12. So did I. I was baptized when I was seven years old! I was brought up as a Catholic by my dear Grandmother. My father was a devoted Catholic himself. But the Holy Spirit touched my father's heart and surrendered not only himselft but all his entire family members to God. I was the youngest to be baptized to receive the blessings!!

    Yes, I agree that I was very young to understand but, I was so grateful then, and had the right to believe so even now. As the Bible says; in (Matthew 18:1-5) NKJV; "At that time the disciples came to Jesus, saying, “Who then is greatest in the kingdom of heaven?” Then Jesus called a little child to Him, set him in the midst of them, and said, “Assuredly, I say to you, unless you are converted and become as little children, you will by no means enter the kingdom of heaven. Therefore whoever humbles himself as this little child is the greatest in the kingdom of heaven. Whoever receives one little child like this in My name receives Me."

    I believed then and READY with no doubts; AND with no denying - that I failed at times - AND because He loved me first. (1 John 4:19) KJV; "We love him, because he first loved us." I got up again to continue to study His words. I always knew that He is there for me from the moment I believe again (re-born) AND even when I die (temptation). Yes, I was baptized at the tender age of seven, but then, it helped me knowing that; in (Proverbs 22:6), NKJV; "Train up a child in the way he should go, And when he is old he will not depart from it." That's a very powerful words that noone can ever deny... and I'm so thankful that I am living it today!!

    By baptizing in the name of Jesus Christ, the Father and the Holy Ghost... you accepted Him wholeheartedly, knowing that without the guidance of the Holy Spirit, Satan will be defeated!!

    I am blessed by having been baptized early in life with the unceasingly protection by the Holy Spirit. So grateful that it came to me early in life... that made me strong in faith and became who I am today. Just let Him lead your life till He takes us home!!

    God bless us all while we're waiting for the second coming of the Lord, Jesus Christ.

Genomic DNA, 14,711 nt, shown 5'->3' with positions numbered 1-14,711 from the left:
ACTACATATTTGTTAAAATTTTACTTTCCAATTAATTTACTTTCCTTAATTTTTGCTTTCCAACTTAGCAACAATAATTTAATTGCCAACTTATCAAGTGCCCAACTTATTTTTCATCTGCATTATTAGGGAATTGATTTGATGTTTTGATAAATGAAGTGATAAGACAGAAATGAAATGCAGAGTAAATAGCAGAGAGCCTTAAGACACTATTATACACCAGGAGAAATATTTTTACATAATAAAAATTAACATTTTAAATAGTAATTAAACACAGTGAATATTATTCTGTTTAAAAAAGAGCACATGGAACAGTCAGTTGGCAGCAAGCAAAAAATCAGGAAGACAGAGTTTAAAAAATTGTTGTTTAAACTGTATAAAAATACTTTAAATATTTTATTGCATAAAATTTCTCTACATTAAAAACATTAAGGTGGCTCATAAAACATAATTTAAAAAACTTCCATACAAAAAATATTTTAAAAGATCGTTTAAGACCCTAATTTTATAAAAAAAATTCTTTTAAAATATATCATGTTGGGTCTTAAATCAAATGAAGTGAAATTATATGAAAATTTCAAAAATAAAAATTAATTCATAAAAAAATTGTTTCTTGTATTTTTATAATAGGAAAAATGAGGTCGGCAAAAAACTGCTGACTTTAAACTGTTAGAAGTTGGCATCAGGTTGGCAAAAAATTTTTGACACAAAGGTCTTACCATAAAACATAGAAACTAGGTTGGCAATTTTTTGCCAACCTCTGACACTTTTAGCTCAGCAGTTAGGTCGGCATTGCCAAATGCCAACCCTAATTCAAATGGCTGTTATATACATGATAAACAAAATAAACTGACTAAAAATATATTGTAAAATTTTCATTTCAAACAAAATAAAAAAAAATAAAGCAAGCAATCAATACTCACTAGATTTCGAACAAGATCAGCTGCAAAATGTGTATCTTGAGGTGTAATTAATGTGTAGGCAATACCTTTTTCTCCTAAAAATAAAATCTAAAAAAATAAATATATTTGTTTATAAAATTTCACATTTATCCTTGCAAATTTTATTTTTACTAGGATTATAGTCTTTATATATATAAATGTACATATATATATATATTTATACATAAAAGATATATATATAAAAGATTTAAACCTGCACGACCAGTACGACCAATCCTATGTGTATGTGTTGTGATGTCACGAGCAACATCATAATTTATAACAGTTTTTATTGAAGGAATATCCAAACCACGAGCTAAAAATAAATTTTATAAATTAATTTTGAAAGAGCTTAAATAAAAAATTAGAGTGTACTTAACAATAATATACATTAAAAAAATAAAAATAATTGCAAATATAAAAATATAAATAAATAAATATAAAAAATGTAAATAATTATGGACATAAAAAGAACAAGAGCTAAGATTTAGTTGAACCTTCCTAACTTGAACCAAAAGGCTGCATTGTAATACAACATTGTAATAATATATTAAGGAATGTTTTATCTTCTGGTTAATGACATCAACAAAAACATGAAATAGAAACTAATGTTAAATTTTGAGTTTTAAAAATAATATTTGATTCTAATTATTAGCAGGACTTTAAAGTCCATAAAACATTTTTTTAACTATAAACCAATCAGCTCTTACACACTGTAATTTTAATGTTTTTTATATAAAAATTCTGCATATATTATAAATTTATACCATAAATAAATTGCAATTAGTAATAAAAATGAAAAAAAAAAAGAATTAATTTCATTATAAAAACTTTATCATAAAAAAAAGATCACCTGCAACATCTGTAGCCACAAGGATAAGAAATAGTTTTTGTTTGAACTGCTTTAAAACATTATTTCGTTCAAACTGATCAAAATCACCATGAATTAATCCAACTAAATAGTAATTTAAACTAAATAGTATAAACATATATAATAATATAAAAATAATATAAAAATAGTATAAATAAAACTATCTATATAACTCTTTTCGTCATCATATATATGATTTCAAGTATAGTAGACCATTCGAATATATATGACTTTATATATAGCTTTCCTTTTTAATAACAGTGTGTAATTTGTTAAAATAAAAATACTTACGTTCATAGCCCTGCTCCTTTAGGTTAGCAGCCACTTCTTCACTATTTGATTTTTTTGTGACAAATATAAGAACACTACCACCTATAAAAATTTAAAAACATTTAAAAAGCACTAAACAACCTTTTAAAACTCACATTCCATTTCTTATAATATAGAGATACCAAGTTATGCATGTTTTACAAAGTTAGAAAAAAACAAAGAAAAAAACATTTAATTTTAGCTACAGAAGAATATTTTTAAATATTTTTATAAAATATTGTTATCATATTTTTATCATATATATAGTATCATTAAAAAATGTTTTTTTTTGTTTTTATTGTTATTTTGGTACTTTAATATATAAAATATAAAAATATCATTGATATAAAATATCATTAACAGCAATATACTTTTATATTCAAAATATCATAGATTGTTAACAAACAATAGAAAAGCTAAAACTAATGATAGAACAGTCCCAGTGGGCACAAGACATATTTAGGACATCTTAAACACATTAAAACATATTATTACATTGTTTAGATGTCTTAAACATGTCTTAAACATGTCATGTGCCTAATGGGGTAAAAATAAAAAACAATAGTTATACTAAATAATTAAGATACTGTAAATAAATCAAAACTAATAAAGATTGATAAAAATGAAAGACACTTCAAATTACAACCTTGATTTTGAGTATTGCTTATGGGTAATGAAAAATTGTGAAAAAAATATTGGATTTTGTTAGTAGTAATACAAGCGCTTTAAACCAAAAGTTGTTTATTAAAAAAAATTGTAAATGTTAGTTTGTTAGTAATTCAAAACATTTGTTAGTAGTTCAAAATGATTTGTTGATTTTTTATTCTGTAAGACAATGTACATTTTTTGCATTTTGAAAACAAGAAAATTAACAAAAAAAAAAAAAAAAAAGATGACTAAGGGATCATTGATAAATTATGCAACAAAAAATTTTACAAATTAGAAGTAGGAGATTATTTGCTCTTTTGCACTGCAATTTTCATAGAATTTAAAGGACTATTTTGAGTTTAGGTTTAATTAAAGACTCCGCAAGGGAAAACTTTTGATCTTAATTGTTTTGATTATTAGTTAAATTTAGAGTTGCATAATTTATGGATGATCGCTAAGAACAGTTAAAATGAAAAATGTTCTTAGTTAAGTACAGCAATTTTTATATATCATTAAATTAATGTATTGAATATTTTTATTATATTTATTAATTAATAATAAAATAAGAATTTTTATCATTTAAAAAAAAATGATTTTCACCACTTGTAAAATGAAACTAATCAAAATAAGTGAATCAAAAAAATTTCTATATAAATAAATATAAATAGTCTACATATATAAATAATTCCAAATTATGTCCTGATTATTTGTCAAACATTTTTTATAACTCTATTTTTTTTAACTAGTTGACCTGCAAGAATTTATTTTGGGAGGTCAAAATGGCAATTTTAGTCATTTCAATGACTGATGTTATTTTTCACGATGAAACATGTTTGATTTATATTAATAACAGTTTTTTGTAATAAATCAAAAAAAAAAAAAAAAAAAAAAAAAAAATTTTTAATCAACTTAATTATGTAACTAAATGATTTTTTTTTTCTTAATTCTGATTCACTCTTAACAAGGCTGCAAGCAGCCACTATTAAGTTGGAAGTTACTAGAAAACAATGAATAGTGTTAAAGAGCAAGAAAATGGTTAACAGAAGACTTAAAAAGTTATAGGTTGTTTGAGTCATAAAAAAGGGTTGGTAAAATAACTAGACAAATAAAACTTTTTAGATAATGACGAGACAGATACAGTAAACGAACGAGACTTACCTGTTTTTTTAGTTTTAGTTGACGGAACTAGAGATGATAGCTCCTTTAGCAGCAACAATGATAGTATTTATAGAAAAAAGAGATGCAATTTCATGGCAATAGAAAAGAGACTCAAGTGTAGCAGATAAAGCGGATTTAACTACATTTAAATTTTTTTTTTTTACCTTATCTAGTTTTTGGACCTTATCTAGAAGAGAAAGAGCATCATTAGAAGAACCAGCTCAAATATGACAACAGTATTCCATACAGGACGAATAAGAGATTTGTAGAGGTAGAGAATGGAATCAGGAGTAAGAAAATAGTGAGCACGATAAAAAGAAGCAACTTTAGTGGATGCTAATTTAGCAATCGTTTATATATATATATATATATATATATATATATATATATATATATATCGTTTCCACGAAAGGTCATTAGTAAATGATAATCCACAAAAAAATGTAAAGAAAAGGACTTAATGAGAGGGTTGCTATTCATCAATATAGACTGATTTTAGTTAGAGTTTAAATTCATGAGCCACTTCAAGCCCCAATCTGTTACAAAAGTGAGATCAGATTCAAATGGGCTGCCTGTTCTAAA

13. I totally agree that when a child feels and shows his/her manifested interest for Jesus is ready for baptism. Usually however, on the baptism time - mainly held in front of the whole assembly - the person to be baptized is asked few key points in order to be a good church member, among them his/her intention to sustain the church with their tithes; to keep the commandments; to abstain from dangerous substances and so on. At this stage I question: would this young soul fully understand these commitments? Would these requirements be well understood by a very young ager? Or a young ager is exempted to fulfil these honourable tasks? Or it would be set a more mature age to undergo a renewal of these Christian duties (a sort of 'confirmation. ceremony? I would like to know your thoughts about.

  14. I think G Cozzi has missed the essential point, that is, he or she as a child, wants to commit to God, and should be taken seriously when they request an activity within the church, no matter what age, in their relationship with God. Note the comments above with William EarnhardtOctober 24, 2015. However as I see it the main point is, that the child needs looking after by adults and should not be expected to work for money to contribute to tithes. For the same reason the child should be protected and not have access to harmful drugs without the adult supervision of a legally trained medical/associated professional; hence not be expected and asked to ‘abstain from dangerous substances’. The ‘and so on’ will have the same criteria that - as a child, he or she is exempt from committing to the Pharisitical attitude of adults such as you display here. It is then a sensible thing in my opinion and many others, that the child should be able to confirm their commitment to the church when they are older, after baptism, to satisfy your concerns. A. Stolz